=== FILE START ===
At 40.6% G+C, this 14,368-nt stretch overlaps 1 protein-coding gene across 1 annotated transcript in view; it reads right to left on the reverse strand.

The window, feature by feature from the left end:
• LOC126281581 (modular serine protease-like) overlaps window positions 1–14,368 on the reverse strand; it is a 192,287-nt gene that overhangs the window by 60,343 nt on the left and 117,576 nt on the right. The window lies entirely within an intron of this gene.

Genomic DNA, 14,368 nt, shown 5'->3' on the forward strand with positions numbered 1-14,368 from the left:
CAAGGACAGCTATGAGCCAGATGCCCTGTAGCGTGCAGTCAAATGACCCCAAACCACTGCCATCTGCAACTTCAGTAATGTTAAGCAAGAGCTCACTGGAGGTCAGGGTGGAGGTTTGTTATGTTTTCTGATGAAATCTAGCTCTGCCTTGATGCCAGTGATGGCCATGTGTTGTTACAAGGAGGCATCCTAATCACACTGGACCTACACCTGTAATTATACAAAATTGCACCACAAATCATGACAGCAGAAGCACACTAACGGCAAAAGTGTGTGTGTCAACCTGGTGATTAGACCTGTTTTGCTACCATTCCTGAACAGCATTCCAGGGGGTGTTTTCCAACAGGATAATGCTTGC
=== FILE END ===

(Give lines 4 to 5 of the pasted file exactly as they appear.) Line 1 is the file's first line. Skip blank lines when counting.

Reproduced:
Genomic DNA, 14,368 nt, shown 5'->3' on the forward strand with positions numbered 1-14,368 from the left:
CAAGGACAGCTATGAGCCAGATGCCCTGTAGCGTGCAGTCAAATGACCCCAAACCACTGCCATCTGCAACTTCAGTAATGTTAAGCAAGAGCTCACTGGAGGTCAGGGTGGAGGTTTGTTATGTTTTCTGATGAAATCTAGCTCTGCCTTGATGCCAGTGATGGCCATGTGTTGTTACAAGGAGGCATCCTAATCACACTGGACCTACACCTGTAATTATACAAAATTGCACCACAAATCATGACAGCAGAAGCACACTAACGGCAAAAGTGTGTGTGTCAACCTGGTGATTAGACCTGTTTTGCTACCATTCCTGAACAGCATTCCAGGGGGTGTTTTCCAACAGGATAATGCTTGC